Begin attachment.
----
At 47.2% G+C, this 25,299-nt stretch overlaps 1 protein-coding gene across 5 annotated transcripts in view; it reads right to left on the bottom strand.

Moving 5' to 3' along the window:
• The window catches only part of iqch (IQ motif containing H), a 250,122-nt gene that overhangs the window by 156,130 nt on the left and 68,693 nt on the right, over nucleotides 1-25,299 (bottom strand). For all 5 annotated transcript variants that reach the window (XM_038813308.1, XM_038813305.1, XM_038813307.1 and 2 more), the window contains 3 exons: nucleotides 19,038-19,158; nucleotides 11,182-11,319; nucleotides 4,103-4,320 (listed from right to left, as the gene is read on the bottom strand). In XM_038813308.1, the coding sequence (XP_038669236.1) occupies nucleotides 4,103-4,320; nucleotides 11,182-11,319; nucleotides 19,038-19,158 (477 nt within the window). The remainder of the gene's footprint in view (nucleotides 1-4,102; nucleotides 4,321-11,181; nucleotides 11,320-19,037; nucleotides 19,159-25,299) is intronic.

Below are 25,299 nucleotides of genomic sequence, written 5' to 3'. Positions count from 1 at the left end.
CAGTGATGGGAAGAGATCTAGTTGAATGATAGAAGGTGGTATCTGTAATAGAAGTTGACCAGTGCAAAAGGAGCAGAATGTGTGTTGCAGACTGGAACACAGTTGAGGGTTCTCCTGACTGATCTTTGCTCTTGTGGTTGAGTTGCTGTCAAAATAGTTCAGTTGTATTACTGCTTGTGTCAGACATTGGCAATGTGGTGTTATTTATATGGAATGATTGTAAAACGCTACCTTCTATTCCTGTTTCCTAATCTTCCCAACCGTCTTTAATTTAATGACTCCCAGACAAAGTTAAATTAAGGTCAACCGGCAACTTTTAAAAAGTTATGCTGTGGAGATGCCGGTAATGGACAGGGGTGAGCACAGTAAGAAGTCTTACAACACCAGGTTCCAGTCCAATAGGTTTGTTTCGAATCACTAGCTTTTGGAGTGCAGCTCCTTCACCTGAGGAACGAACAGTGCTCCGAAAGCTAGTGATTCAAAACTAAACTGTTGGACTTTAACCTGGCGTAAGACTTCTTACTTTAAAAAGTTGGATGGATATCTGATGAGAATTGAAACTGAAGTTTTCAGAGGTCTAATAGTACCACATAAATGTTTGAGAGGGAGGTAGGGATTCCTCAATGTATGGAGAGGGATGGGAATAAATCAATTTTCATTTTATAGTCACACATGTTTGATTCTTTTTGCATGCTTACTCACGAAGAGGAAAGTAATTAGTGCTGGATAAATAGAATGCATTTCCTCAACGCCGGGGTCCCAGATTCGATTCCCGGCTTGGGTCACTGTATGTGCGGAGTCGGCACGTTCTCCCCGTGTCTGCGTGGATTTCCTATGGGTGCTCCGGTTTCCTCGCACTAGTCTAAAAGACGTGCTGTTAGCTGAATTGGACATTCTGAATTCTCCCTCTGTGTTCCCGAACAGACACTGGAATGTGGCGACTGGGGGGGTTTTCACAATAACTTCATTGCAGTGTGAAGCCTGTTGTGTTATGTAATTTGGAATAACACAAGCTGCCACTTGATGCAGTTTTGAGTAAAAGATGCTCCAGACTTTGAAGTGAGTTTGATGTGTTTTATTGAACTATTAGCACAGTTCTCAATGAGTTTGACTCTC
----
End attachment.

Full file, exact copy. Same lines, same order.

At 47.2% G+C, this 25,299-nt stretch overlaps 1 protein-coding gene across 5 annotated transcripts in view; it reads right to left on the bottom strand.

Moving 5' to 3' along the window:
• The window catches only part of iqch (IQ motif containing H), a 250,122-nt gene that overhangs the window by 156,130 nt on the left and 68,693 nt on the right, over nucleotides 1-25,299 (bottom strand). For all 5 annotated transcript variants that reach the window (XM_038813308.1, XM_038813305.1, XM_038813307.1 and 2 more), the window contains 3 exons: nucleotides 19,038-19,158; nucleotides 11,182-11,319; nucleotides 4,103-4,320 (listed from right to left, as the gene is read on the bottom strand). In XM_038813308.1, the coding sequence (XP_038669236.1) occupies nucleotides 4,103-4,320; nucleotides 11,182-11,319; nucleotides 19,038-19,158 (477 nt within the window). The remainder of the gene's footprint in view (nucleotides 1-4,102; nucleotides 4,321-11,181; nucleotides 11,320-19,037; nucleotides 19,159-25,299) is intronic.

Below are 25,299 nucleotides of genomic sequence, written 5' to 3'. Positions count from 1 at the left end.
CAGTGATGGGAAGAGATCTAGTTGAATGATAGAAGGTGGTATCTGTAATAGAAGTTGACCAGTGCAAAAGGAGCAGAATGTGTGTTGCAGACTGGAACACAGTTGAGGGTTCTCCTGACTGATCTTTGCTCTTGTGGTTGAGTTGCTGTCAAAATAGTTCAGTTGTATTACTGCTTGTGTCAGACATTGGCAATGTGGTGTTATTTATATGGAATGATTGTAAAACGCTACCTTCTATTCCTGTTTCCTAATCTTCCCAACCGTCTTTAATTTAATGACTCCCAGACAAAGTTAAATTAAGGTCAACCGGCAACTTTTAAAAAGTTATGCTGTGGAGATGCCGGTAATGGACAGGGGTGAGCACAGTAAGAAGTCTTACAACACCAGGTTCCAGTCCAATAGGTTTGTTTCGAATCACTAGCTTTTGGAGTGCAGCTCCTTCACCTGAGGAACGAACAGTGCTCCGAAAGCTAGTGATTCAAAACTAAACTGTTGGACTTTAACCTGGCGTAAGACTTCTTACTTTAAAAAGTTGGATGGATATCTGATGAGAATTGAAACTGAAGTTTTCAGAGGTCTAATAGTACCACATAAATGTTTGAGAGGGAGGTAGGGATTCCTCAATGTATGGAGAGGGATGGGAATAAATCAATTTTCATTTTATAGTCACACATGTTTGATTCTTTTTGCATGCTTACTCACGAAGAGGAAAGTAATTAGTGCTGGATAAATAGAATGCATTTCCTCAACGCCGGGGTCCCAGATTCGATTCCCGGCTTGGGTCACTGTATGTGCGGAGTCGGCACGTTCTCCCCGTGTCTGCGTGGATTTCCTATGGGTGCTCCGGTTTCCTCGCACTAGTCTAAAAGACGTGCTGTTAGCTGAATTGGACATTCTGAATTCTCCCTCTGTGTTCCCGAACAGACACTGGAATGTGGCGACTGGGGGGGTTTTCACAATAACTTCATTGCAGTGTGAAGCCTGTTGTGTTATGTAATTTGGAATAACACAAGCTGCCACTTGATGCAGTTTTGAGTAAAAGATGCTCCAGACTTTGAAGTGAGTTTGATGTGTTTTATTGAACTATTAGCACAGTTCTCAATGAGTTTGACTCTC